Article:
You Will Have Your Wilderness Years: The Case Of Frank Sinatra


Sometimes the time is not right for your message to be heard.  Sometimes being great is not enough.  The right stars must come into alignment.  External conditions must be right for your message to be heard.  People may like you, but the real recognition may not yet be forthcoming.

History is replete with figures who went not just through slumps, but years of practical exile or relegation to obscurity.  But eventually, talent and quality will tell.  The key is to endure the hardship of the Wilderness Years.

Every dog has his day, as the saying goes.

Plutarch tells us, in the proem to his biography of Phocion, something similar to this when he discusses the political career of Cato the Younger:

Cicero remarks that he [Cato] conducted his politics as if he were living in Plato’s Republic, and not in the sewer of real Roman politics.  I would myself compare [Cato’s career] to the way people regard fruit that appears out of season:  they are glad to see it and are amazed by it, but they do not eat it.

In the same way Cato’s old-fashioned ways, coming into conflict as they did after so many generations with corrupted lives and degenerate characters, brought him great repute and fame, but were not fitting to the needs of the time:  the gravity and greatness of such virtue was out of keeping with the circumstances in which he was operating.  [Phocion 3]

Many other famous figures can be recalled who had extended periods of Wilderness Years.  Winston Churchill was forced out of politics after the First World War and was considered by nearly everyone to be finished.  But his star rose again, once the crises of the 1930s gathered momentum.

The singer Frank Sinatra presents another example.  It is not widely remembered now, but Sinatra’s career was not a string of unbroken successes.  It was volatile.  He enjoyed huge success in the 1940s as something of a teen idol to the “bobbysoxers.”  But then as the early 1950s rolled around, things began to change drastically for the worse.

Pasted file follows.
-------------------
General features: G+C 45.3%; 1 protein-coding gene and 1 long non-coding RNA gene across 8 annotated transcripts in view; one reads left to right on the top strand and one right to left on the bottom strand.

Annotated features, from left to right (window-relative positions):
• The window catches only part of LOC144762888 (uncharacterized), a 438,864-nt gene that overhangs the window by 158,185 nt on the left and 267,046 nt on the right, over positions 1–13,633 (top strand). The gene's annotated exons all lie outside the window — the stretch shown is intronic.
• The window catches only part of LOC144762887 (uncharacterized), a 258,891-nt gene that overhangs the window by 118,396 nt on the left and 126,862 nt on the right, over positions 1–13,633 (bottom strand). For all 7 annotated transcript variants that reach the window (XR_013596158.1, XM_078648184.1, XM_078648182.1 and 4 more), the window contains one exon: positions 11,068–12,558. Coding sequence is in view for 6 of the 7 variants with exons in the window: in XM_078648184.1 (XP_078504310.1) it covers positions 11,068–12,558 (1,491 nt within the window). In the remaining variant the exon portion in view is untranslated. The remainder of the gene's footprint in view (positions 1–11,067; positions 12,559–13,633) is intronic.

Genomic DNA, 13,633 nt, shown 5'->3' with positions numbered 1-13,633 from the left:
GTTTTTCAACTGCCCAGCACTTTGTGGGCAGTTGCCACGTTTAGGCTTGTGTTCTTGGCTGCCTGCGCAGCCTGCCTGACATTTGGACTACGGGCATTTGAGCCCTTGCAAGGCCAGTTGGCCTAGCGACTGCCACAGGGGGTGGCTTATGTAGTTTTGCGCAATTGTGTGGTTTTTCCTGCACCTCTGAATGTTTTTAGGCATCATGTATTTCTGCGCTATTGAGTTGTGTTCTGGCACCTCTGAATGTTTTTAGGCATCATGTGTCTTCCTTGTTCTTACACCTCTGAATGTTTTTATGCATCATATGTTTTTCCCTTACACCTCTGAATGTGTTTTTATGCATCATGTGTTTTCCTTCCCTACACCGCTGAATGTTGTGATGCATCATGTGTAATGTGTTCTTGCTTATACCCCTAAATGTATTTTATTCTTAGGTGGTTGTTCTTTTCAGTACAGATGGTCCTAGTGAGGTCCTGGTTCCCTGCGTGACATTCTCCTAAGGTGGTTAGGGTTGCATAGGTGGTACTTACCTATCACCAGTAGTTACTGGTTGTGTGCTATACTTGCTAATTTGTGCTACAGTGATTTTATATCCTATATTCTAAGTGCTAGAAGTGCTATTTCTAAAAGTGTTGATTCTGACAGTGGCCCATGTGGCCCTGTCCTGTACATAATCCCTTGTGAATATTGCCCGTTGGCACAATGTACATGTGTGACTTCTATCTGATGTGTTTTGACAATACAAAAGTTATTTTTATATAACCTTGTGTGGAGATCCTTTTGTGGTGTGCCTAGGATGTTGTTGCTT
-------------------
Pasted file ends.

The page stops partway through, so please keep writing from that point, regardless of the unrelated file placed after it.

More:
Sinatra’s marriage to his first wife was not going well.  His publicist, George Evans, who had managed Sinatra’s career brilliantly, died suddenly in 1950 at age 48.  Music tastes also shifted with the end of the Second World War.

More bad fortune came to him when rumors started to circulate of his extramarital relationship with actress Ava Gardner.  What is considered acceptable today was not acceptable at all in 1950, and Sinatra found himself steadily losing work as a whispering campaign took place against him in the entertainment world.  And it only got worse after his divorce.

Blackballed from Hollywood, Sinatra was even forced to borrow $200,000 from a movie studio to pay back taxes.  But Sinatra, although a sensitive and thoughtful man, was also a tough survivor.  He knew he was the best singer in the country, and he knew he had to ride out the hard times.

So he took gigs at the Las Vegas casinos and hotels.  In those days, this was practically like going to Outer Mongolia for gigs.  Las Vegas did not have the prestige or status that it has now.  But they were paying, and Sinatra needed work.  So he did what he had to do.  He was willing to go anywhere for a singing gig.

But it was not easy.  He would regularly sing to tiny audiences.  At one gig in Chicago in the early 1950s, only 150 people showed up to see him in an arena that could seat 1200 people.  In April 1952, he actually performed at the Kauaii County Fair in Hawaii.  For an entertainer who only a few years before had been a national sensation, it was a pride-swallowing experience.

But he did what he had to do.  And he waited for his moment.

He still had friends in the movie industry.  And these connections eventually proved valuable to him.  With the release of the film From Here To Eternity in 1953, things began to turn around for Sinatra.  It was the beginning of his career revival.  From then on, all through the 1950s and 1960s, he would act in a large number of films.

The Wilderness Years had passed.  He had ridden them out.  But it was not easy.

It is not enough to be good.  It is not enough to be at the top of your game.  Sometimes, external conditions can inhibit our progress.  But in the end, quality will always rise to the top.  You must be patient, and you must find ways of riding out the hard times.

You do what you have to do.

Because sooner or later, everyone’s luck changes.  And when it does, you will need to be ready to seize the opportunity.


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